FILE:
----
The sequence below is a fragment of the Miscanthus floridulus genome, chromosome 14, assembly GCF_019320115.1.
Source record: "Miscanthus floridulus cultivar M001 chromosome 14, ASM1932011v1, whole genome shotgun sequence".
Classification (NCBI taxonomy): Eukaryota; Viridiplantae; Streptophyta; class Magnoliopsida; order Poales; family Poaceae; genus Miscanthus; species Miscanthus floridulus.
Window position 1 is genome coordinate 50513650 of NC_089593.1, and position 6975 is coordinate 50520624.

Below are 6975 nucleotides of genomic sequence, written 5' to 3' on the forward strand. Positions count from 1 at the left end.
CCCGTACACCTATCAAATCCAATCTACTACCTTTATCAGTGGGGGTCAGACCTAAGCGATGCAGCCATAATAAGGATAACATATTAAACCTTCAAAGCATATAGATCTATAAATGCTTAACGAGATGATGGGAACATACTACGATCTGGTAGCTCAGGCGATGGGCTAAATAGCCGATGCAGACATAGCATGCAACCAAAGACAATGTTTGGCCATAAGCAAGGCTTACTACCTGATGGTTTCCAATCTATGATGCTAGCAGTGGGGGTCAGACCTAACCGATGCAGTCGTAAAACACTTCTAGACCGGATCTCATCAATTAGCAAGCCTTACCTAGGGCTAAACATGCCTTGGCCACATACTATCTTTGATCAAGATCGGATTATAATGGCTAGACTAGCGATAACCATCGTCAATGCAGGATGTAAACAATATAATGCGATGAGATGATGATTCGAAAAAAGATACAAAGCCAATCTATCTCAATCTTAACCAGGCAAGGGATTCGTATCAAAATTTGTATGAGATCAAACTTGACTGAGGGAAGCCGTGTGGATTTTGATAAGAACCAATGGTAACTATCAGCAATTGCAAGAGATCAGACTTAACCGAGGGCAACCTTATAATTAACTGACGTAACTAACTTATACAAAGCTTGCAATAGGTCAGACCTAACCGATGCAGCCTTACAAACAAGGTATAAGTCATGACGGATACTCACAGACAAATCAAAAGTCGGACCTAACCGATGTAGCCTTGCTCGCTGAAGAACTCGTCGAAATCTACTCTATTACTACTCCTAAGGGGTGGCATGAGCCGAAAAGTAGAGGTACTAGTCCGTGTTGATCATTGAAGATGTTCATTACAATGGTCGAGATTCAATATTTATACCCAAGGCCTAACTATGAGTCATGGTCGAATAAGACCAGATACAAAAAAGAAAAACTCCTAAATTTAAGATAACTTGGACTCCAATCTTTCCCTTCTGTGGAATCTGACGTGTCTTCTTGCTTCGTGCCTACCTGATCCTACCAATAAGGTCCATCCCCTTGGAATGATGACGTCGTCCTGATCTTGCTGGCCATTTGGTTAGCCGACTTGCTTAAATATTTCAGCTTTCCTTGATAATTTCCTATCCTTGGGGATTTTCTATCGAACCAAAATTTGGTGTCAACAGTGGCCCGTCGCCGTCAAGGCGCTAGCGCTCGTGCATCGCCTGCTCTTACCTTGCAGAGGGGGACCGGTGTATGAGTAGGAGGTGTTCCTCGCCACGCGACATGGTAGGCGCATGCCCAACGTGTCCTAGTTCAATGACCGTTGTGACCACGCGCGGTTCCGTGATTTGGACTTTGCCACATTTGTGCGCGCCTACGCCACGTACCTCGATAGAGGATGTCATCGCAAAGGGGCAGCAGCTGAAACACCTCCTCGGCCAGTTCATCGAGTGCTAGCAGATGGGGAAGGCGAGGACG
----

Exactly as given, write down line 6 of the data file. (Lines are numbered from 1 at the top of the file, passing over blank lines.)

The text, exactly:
CCCGTACACCTATCAAATCCAATCTACTACCTTTATCAGTGGGGGTCAGACCTAAGCGATGCAGCCATAATAAGGATAACATATTAAACCTTCAAAGCATATAGATCTATAAATGCTTAACGAGATGATGGGAACATACTACGATCTGGTAGCTCAGGCGATGGGCTAAATAGCCGATGCAGACATAGCATGCAACCAAAGACAATGTTTGGCCATAAGCAAGGCTTACTACCTGATGGTTTCCAATCTATGATGCTAGCAGTGGGGGTCAGACCTAACCGATGCAGTCGTAAAACACTTCTAGACCGGATCTCATCAATTAGCAAGCCTTACCTAGGGCTAAACATGCCTTGGCCACATACTATCTTTGATCAAGATCGGATTATAATGGCTAGACTAGCGATAACCATCGTCAATGCAGGATGTAAACAATATAATGCGATGAGATGATGATTCGAAAAAAGATACAAAGCCAATCTATCTCAATCTTAACCAGGCAAGGGATTCGTATCAAAATTTGTATGAGATCAAACTTGACTGAGGGAAGCCGTGTGGATTTTGATAAGAACCAATGGTAACTATCAGCAATTGCAAGAGATCAGACTTAACCGAGGGCAACCTTATAATTAACTGACGTAACTAACTTATACAAAGCTTGCAATAGGTCAGACCTAACCGATGCAGCCTTACAAACAAGGTATAAGTCATGACGGATACTCACAGACAAATCAAAAGTCGGACCTAACCGATGTAGCCTTGCTCGCTGAAGAACTCGTCGAAATCTACTCTATTACTACTCCTAAGGGGTGGCATGAGCCGAAAAGTAGAGGTACTAGTCCGTGTTGATCATTGAAGATGTTCATTACAATGGTCGAGATTCAATATTTATACCCAAGGCCTAACTATGAGTCATGGTCGAATAAGACCAGATACAAAAAAGAAAAACTCCTAAATTTAAGATAACTTGGACTCCAATCTTTCCCTTCTGTGGAATCTGACGTGTCTTCTTGCTTCGTGCCTACCTGATCCTACCAATAAGGTCCATCCCCTTGGAATGATGACGTCGTCCTGATCTTGCTGGCCATTTGGTTAGCCGACTTGCTTAAATATTTCAGCTTTCCTTGATAATTTCCTATCCTTGGGGATTTTCTATCGAACCAAAATTTGGTGTCAACAGTGGCCCGTCGCCGTCAAGGCGCTAGCGCTCGTGCATCGCCTGCTCTTACCTTGCAGAGGGGGACCGGTGTATGAGTAGGAGGTGTTCCTCGCCACGCGACATGGTAGGCGCATGCCCAACGTGTCCTAGTTCAATGACCGTTGTGACCACGCGCGGTTCCGTGATTTGGACTTTGCCACATTTGTGCGCGCCTACGCCACGTACCTCGATAGAGGATGTCATCGCAAAGGGGCAGCAGCTGAAACACCTCCTCGGCCAGTTCATCGAGTGCTAGCAGATGGGGAAGGCGAGGACG